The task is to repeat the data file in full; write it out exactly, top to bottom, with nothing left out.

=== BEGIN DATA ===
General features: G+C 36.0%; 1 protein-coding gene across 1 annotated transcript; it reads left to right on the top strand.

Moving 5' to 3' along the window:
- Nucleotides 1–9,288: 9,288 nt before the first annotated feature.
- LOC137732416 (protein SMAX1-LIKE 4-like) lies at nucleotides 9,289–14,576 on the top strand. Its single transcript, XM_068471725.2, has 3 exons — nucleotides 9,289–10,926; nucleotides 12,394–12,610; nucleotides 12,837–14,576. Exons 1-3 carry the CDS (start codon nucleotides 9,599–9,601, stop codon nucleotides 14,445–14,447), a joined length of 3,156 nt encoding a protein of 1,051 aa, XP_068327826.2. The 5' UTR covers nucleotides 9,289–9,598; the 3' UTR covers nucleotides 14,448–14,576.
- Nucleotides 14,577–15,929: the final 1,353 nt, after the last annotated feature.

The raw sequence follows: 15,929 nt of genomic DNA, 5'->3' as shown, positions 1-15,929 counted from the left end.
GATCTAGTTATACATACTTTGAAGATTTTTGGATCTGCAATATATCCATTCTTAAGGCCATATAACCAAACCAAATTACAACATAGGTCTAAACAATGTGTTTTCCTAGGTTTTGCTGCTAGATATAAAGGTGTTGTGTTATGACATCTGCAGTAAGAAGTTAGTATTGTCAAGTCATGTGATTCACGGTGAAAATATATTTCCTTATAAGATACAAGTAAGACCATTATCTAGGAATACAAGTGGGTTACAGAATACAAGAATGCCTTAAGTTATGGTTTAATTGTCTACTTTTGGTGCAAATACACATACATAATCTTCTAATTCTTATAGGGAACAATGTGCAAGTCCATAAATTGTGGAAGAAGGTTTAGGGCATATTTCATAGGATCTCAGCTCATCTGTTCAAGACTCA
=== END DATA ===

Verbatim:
General features: G+C 36.0%; 1 protein-coding gene across 1 annotated transcript; it reads left to right on the top strand.

Moving 5' to 3' along the window:
- Nucleotides 1–9,288: 9,288 nt before the first annotated feature.
- LOC137732416 (protein SMAX1-LIKE 4-like) lies at nucleotides 9,289–14,576 on the top strand. Its single transcript, XM_068471725.2, has 3 exons — nucleotides 9,289–10,926; nucleotides 12,394–12,610; nucleotides 12,837–14,576. Exons 1-3 carry the CDS (start codon nucleotides 9,599–9,601, stop codon nucleotides 14,445–14,447), a joined length of 3,156 nt encoding a protein of 1,051 aa, XP_068327826.2. The 5' UTR covers nucleotides 9,289–9,598; the 3' UTR covers nucleotides 14,448–14,576.
- Nucleotides 14,577–15,929: the final 1,353 nt, after the last annotated feature.

The raw sequence follows: 15,929 nt of genomic DNA, 5'->3' as shown, positions 1-15,929 counted from the left end.
GATCTAGTTATACATACTTTGAAGATTTTTGGATCTGCAATATATCCATTCTTAAGGCCATATAACCAAACCAAATTACAACATAGGTCTAAACAATGTGTTTTCCTAGGTTTTGCTGCTAGATATAAAGGTGTTGTGTTATGACATCTGCAGTAAGAAGTTAGTATTGTCAAGTCATGTGATTCACGGTGAAAATATATTTCCTTATAAGATACAAGTAAGACCATTATCTAGGAATACAAGTGGGTTACAGAATACAAGAATGCCTTAAGTTATGGTTTAATTGTCTACTTTTGGTGCAAATACACATACATAATCTTCTAATTCTTATAGGGAACAATGTGCAAGTCCATAAATTGTGGAAGAAGGTTTAGGGCATATTTCATAGGATCTCAGCTCATCTGTTCAAGACTCA